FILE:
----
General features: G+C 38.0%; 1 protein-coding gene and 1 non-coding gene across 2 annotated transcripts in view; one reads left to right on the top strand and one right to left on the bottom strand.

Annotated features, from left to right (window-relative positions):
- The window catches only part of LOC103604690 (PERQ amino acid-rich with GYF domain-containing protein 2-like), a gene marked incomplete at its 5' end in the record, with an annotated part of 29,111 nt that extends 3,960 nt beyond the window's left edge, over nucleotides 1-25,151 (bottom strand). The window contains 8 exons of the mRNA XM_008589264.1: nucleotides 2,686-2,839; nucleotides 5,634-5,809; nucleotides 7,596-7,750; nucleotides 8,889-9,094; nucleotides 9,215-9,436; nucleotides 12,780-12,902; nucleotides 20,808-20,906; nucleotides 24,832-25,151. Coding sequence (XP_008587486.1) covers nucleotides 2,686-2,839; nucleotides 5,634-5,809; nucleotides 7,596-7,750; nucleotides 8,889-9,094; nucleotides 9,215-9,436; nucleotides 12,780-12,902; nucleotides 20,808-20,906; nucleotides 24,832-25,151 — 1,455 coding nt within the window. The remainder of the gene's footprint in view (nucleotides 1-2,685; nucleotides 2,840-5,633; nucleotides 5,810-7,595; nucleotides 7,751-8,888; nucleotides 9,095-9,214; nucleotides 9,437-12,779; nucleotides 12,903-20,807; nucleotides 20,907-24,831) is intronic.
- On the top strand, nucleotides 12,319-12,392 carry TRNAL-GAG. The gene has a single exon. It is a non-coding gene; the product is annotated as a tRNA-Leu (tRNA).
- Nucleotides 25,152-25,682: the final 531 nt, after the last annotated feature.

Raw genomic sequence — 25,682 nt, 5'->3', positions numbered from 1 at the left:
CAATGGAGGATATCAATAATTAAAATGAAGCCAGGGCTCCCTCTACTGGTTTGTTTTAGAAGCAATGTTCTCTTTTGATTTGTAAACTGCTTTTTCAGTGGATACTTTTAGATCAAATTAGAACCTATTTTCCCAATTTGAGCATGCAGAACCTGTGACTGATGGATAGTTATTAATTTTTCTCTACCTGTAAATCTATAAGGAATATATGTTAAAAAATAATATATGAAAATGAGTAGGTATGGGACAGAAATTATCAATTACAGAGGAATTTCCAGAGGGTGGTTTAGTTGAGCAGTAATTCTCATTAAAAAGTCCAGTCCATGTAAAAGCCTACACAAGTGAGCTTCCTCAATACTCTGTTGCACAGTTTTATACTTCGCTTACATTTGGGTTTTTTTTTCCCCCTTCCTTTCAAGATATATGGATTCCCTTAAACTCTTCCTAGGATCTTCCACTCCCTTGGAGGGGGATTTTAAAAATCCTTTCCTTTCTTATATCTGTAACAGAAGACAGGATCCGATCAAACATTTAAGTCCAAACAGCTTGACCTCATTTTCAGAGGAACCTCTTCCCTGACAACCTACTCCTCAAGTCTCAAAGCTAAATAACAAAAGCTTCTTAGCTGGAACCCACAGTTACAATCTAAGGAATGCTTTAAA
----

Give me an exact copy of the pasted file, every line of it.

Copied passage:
General features: G+C 38.0%; 1 protein-coding gene and 1 non-coding gene across 2 annotated transcripts in view; one reads left to right on the top strand and one right to left on the bottom strand.

Annotated features, from left to right (window-relative positions):
- The window catches only part of LOC103604690 (PERQ amino acid-rich with GYF domain-containing protein 2-like), a gene marked incomplete at its 5' end in the record, with an annotated part of 29,111 nt that extends 3,960 nt beyond the window's left edge, over nucleotides 1-25,151 (bottom strand). The window contains 8 exons of the mRNA XM_008589264.1: nucleotides 2,686-2,839; nucleotides 5,634-5,809; nucleotides 7,596-7,750; nucleotides 8,889-9,094; nucleotides 9,215-9,436; nucleotides 12,780-12,902; nucleotides 20,808-20,906; nucleotides 24,832-25,151. Coding sequence (XP_008587486.1) covers nucleotides 2,686-2,839; nucleotides 5,634-5,809; nucleotides 7,596-7,750; nucleotides 8,889-9,094; nucleotides 9,215-9,436; nucleotides 12,780-12,902; nucleotides 20,808-20,906; nucleotides 24,832-25,151 — 1,455 coding nt within the window. The remainder of the gene's footprint in view (nucleotides 1-2,685; nucleotides 2,840-5,633; nucleotides 5,810-7,595; nucleotides 7,751-8,888; nucleotides 9,095-9,214; nucleotides 9,437-12,779; nucleotides 12,903-20,807; nucleotides 20,907-24,831) is intronic.
- On the top strand, nucleotides 12,319-12,392 carry TRNAL-GAG. The gene has a single exon. It is a non-coding gene; the product is annotated as a tRNA-Leu (tRNA).
- Nucleotides 25,152-25,682: the final 531 nt, after the last annotated feature.

Raw genomic sequence — 25,682 nt, 5'->3', positions numbered from 1 at the left:
CAATGGAGGATATCAATAATTAAAATGAAGCCAGGGCTCCCTCTACTGGTTTGTTTTAGAAGCAATGTTCTCTTTTGATTTGTAAACTGCTTTTTCAGTGGATACTTTTAGATCAAATTAGAACCTATTTTCCCAATTTGAGCATGCAGAACCTGTGACTGATGGATAGTTATTAATTTTTCTCTACCTGTAAATCTATAAGGAATATATGTTAAAAAATAATATATGAAAATGAGTAGGTATGGGACAGAAATTATCAATTACAGAGGAATTTCCAGAGGGTGGTTTAGTTGAGCAGTAATTCTCATTAAAAAGTCCAGTCCATGTAAAAGCCTACACAAGTGAGCTTCCTCAATACTCTGTTGCACAGTTTTATACTTCGCTTACATTTGGGTTTTTTTTTCCCCCTTCCTTTCAAGATATATGGATTCCCTTAAACTCTTCCTAGGATCTTCCACTCCCTTGGAGGGGGATTTTAAAAATCCTTTCCTTTCTTATATCTGTAACAGAAGACAGGATCCGATCAAACATTTAAGTCCAAACAGCTTGACCTCATTTTCAGAGGAACCTCTTCCCTGACAACCTACTCCTCAAGTCTCAAAGCTAAATAACAAAAGCTTCTTAGCTGGAACCCACAGTTACAATCTAAGGAATGCTTTAAA